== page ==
Service analytics

A brief description of select ongoing projects in service analytics is provided below. If you need further information, please contact us.

Mining Twitter data: From content to connections

Microblogging has quickly grown as the avatar of social interaction. Though many websites like FriendFeed, Dailybooth, and Tumblr support microblogging, Twitter is the most favored microblogging platform. With 500 million registered users, more than 400 million tweets are posted every day. Twitter’s ability to propagate real-time information to a wide set of users makes it a potential system for disseminating vital information.

About Our Twitter Database and infrastructure at WSU: We collect streaming data from the Twitter’s firehose API. This gives us about 10 percent of the entire Twitter data. We obtain about 5GB of data and about 19 million tweets each day. Since our data is extremely “big and growing,” we have established a complete distributed database that can perform parallel queries through the API. Our setup is designed to greatly minimize the query time for big data processing. We have designed our system to retrieve and analyze a wide array of information from the Twitter data such as retweet network, follower and friends network, Twitter lists, geo-location based statistics, topic modeling on tweets, etc.

Recent Work: Location-specific tweet detection and topic summarization in Twitter: We developed a novel framework to identify and summarize tweets that are specific to a particular geo-graphical location. Our new weighting scheme called Location Centric Word Co-occurrence (LCWC) uses the content of the tweets and the network information of the “twitterers” to identify tweets that are location-specific. Using our approach, the topics that are specific to a particular location of interest are summarized and presented to the end-users. In our analysis, we found that (a) top trending tweets from a location are poor descriptors of location-specific tweets, (b) ranking the tweets based on users’ geo-location cannot ascertain the location specificity of the tweets, and (c) the users’ network information plays an important role in determining the location-specific characteristics of the tweets.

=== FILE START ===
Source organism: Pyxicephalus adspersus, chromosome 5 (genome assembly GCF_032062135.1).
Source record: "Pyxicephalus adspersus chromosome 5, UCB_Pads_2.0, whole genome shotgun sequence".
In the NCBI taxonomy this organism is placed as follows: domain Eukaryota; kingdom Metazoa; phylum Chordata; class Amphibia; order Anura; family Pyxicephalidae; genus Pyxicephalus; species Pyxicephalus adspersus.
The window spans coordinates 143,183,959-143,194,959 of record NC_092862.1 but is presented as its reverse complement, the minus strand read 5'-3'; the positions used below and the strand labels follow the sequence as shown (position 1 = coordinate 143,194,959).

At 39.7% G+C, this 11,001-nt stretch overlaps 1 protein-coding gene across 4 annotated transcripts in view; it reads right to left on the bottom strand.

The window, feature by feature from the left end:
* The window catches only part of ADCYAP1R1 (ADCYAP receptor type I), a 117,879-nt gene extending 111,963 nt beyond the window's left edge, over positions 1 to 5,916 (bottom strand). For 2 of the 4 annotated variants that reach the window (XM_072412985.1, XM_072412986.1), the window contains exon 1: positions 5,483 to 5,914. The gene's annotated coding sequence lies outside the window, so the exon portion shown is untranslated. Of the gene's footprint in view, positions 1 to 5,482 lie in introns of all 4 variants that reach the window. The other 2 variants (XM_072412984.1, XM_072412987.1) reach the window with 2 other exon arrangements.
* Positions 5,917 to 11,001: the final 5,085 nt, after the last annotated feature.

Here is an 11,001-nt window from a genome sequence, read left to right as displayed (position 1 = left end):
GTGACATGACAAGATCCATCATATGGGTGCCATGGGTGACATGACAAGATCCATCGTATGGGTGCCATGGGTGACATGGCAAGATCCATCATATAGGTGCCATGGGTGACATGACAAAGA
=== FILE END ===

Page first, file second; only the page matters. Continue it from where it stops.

Recommendations in Twitter

The uproar of tweet volume has resulted in a major problem of information overload. Some of the fundamental challenges due to this overload are: (i) Difficulty in predicting users' interest, retweet behaviour, temporal evolution of topics, and other network-based or content-based prediction, (ii) Difficulty in recommending tweets, friends/followers, auxiliary information such as urls, news articles, blogs, etc. Our current work tackles the information overload problem by developing a Tweet recommender system that recommends auxiliary tweets to the users by modeling their temporally varying topical interests.